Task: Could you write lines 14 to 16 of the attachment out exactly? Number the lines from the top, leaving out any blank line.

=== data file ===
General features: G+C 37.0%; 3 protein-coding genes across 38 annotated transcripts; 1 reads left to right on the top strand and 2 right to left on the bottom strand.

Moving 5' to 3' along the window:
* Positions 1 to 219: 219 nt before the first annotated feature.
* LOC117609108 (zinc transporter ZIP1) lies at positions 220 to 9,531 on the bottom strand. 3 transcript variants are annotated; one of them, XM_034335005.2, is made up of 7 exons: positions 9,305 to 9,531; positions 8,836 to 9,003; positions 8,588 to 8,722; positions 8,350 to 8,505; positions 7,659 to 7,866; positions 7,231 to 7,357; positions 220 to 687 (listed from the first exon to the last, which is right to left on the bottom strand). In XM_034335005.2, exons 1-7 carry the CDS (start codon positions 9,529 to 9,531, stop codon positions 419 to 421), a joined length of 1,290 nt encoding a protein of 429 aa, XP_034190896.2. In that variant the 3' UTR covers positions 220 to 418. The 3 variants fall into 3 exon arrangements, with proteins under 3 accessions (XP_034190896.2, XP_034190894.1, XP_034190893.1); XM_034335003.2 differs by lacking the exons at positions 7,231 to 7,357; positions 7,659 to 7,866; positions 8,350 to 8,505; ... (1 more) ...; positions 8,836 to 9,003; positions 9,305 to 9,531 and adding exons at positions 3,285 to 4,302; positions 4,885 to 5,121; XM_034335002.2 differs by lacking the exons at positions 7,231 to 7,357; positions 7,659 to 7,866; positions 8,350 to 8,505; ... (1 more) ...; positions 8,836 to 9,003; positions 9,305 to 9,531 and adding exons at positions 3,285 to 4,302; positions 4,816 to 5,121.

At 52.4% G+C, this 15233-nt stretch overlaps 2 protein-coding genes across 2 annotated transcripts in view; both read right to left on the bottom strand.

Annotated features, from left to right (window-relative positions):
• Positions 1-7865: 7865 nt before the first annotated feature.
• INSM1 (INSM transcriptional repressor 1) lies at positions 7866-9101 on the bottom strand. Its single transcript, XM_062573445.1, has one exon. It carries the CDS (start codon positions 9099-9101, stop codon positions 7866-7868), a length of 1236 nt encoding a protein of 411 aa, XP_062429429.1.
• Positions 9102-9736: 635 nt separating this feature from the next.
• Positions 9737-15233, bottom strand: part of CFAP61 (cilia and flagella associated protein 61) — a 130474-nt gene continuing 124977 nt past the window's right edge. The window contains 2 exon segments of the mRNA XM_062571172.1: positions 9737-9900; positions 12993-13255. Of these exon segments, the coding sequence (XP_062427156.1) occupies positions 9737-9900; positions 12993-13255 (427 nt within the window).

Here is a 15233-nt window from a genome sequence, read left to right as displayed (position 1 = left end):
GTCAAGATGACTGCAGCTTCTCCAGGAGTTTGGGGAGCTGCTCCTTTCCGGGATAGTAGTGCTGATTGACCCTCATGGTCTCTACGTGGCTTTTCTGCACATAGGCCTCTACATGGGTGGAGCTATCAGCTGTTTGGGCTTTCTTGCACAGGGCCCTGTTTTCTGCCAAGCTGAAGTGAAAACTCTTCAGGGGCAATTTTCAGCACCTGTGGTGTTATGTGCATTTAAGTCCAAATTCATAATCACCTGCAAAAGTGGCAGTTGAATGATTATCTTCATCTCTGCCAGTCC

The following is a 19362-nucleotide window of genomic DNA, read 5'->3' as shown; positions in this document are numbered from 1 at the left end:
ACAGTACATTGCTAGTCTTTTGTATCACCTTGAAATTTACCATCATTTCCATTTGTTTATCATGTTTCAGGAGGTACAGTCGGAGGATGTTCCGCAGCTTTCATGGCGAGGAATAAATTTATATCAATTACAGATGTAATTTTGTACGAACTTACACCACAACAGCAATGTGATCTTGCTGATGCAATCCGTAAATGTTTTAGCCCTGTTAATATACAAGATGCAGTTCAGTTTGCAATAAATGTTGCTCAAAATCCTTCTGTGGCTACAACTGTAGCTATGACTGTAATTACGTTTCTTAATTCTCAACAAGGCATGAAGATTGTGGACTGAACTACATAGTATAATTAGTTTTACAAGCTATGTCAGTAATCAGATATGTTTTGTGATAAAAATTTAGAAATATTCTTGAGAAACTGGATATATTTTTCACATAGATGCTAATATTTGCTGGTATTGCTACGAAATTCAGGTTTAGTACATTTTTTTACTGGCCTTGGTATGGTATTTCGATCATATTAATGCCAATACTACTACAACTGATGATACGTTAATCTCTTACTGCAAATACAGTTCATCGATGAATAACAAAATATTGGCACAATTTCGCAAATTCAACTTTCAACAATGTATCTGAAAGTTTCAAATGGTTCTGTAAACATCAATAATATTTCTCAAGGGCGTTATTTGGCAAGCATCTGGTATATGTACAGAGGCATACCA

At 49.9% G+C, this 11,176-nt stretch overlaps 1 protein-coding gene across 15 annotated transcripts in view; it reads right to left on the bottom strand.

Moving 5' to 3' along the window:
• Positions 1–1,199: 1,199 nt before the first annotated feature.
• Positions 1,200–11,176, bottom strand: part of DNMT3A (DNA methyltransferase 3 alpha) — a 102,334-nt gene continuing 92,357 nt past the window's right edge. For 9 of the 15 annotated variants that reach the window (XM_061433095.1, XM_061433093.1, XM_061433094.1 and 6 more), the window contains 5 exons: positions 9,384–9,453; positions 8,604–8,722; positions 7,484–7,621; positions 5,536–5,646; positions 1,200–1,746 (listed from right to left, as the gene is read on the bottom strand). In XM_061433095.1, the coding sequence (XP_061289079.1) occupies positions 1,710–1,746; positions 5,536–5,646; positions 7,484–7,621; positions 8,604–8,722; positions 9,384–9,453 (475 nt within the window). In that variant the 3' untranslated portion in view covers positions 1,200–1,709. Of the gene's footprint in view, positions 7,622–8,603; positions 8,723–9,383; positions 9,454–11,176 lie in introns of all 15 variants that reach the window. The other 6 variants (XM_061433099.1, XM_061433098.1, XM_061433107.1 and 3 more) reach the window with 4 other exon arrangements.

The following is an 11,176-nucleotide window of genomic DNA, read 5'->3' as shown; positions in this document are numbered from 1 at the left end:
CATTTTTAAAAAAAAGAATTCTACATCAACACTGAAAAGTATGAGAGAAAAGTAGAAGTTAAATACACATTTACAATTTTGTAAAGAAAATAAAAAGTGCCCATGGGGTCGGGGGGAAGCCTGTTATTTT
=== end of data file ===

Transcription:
ACAGTACATTGCTAGTCTTTTGTATCACCTTGAAATTTACCATCATTTCCATTTGTTTATCATGTTTCAGGAGGTACAGTCGGAGGATGTTCCGCAGCTTTCATGGCGAGGAATAAATTTATATCAATTACAGATGTAATTTTGTACGAACTTACACCACAACAGCAATGTGATCTTGCTGATGCAATCCGTAAATGTTTTAGCCCTGTTAATATACAAGATGCAGTTCAGTTTGCAATAAATGTTGCTCAAAATCCTTCTGTGGCTACAACTGTAGCTATGACTGTAATTACGTTTCTTAATTCTCAACAAGGCATGAAGATTGTGGACTGAACTACATAGTATAATTAGTTTTACAAGCTATGTCAGTAATCAGATATGTTTTGTGATAAAAATTTAGAAATATTCTTGAGAAACTGGATATATTTTTCACATAGATGCTAATATTTGCTGGTATTGCTACGAAATTCAGGTTTAGTACATTTTTTTACTGGCCTTGGTATGGTATTTCGATCATATTAATGCCAATACTACTACAACTGATGATACGTTAATCTCTTACTGCAAATACAGTTCATCGATGAATAACAAAATATTGGCACAATTTCGCAAATTCAACTTTCAACAATGTATCTGAAAGTTTCAAATGGTTCTGTAAACATCAATAATATTTCTCAAGGGCGTTATTTGGCAAGCATCTGGTATATGTACAGAGGCATACCA

At 49.9% G+C, this 11,176-nt stretch overlaps 1 protein-coding gene across 15 annotated transcripts in view; it reads right to left on the bottom strand.

Moving 5' to 3' along the window: